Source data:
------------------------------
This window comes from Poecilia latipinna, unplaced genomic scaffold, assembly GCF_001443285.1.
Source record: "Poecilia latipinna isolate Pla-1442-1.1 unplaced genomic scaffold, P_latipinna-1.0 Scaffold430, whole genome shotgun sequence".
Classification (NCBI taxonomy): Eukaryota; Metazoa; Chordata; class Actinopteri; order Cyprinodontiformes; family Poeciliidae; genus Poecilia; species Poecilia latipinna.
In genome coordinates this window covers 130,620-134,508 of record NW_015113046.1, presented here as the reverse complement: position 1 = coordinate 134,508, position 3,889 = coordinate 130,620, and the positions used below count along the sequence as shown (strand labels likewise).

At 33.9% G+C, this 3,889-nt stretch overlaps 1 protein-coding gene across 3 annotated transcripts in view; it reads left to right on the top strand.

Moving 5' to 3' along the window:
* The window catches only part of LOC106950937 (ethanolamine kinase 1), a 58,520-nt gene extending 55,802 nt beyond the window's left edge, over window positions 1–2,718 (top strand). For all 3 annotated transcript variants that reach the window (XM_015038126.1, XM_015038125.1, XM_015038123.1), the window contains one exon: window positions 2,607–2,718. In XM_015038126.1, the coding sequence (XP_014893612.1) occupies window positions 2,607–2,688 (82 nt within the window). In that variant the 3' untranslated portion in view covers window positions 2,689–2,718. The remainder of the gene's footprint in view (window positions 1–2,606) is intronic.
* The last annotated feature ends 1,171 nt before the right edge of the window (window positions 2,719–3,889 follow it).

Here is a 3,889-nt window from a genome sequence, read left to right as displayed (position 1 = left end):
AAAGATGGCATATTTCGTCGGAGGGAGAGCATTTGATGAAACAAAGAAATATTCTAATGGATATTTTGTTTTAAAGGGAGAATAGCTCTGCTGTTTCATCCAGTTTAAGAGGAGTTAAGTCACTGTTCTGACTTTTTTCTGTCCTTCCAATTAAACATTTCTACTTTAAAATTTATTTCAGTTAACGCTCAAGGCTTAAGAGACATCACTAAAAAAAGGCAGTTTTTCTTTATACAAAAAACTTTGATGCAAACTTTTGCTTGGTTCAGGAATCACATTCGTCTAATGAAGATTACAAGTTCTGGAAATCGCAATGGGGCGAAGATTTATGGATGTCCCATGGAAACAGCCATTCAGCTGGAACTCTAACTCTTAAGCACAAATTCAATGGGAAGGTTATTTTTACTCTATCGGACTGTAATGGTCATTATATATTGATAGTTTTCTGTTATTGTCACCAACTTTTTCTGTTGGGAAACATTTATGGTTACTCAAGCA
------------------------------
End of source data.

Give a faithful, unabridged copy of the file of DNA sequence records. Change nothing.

This window comes from Poecilia latipinna, unplaced genomic scaffold, assembly GCF_001443285.1.
Source record: "Poecilia latipinna isolate Pla-1442-1.1 unplaced genomic scaffold, P_latipinna-1.0 Scaffold430, whole genome shotgun sequence".
Classification (NCBI taxonomy): Eukaryota; Metazoa; Chordata; class Actinopteri; order Cyprinodontiformes; family Poeciliidae; genus Poecilia; species Poecilia latipinna.
In genome coordinates this window covers 130,620-134,508 of record NW_015113046.1, presented here as the reverse complement: position 1 = coordinate 134,508, position 3,889 = coordinate 130,620, and the positions used below count along the sequence as shown (strand labels likewise).

At 33.9% G+C, this 3,889-nt stretch overlaps 1 protein-coding gene across 3 annotated transcripts in view; it reads left to right on the top strand.

Moving 5' to 3' along the window:
* The window catches only part of LOC106950937 (ethanolamine kinase 1), a 58,520-nt gene extending 55,802 nt beyond the window's left edge, over window positions 1–2,718 (top strand). For all 3 annotated transcript variants that reach the window (XM_015038126.1, XM_015038125.1, XM_015038123.1), the window contains one exon: window positions 2,607–2,718. In XM_015038126.1, the coding sequence (XP_014893612.1) occupies window positions 2,607–2,688 (82 nt within the window). In that variant the 3' untranslated portion in view covers window positions 2,689–2,718. The remainder of the gene's footprint in view (window positions 1–2,606) is intronic.
* The last annotated feature ends 1,171 nt before the right edge of the window (window positions 2,719–3,889 follow it).

Here is a 3,889-nt window from a genome sequence, read left to right as displayed (position 1 = left end):
AAAGATGGCATATTTCGTCGGAGGGAGAGCATTTGATGAAACAAAGAAATATTCTAATGGATATTTTGTTTTAAAGGGAGAATAGCTCTGCTGTTTCATCCAGTTTAAGAGGAGTTAAGTCACTGTTCTGACTTTTTTCTGTCCTTCCAATTAAACATTTCTACTTTAAAATTTATTTCAGTTAACGCTCAAGGCTTAAGAGACATCACTAAAAAAAGGCAGTTTTTCTTTATACAAAAAACTTTGATGCAAACTTTTGCTTGGTTCAGGAATCACATTCGTCTAATGAAGATTACAAGTTCTGGAAATCGCAATGGGGCGAAGATTTATGGATGTCCCATGGAAACAGCCATTCAGCTGGAACTCTAACTCTTAAGCACAAATTCAATGGGAAGGTTATTTTTACTCTATCGGACTGTAATGGTCATTATATATTGATAGTTTTCTGTTATTGTCACCAACTTTTTCTGTTGGGAAACATTTATGGTTACTCAAGCA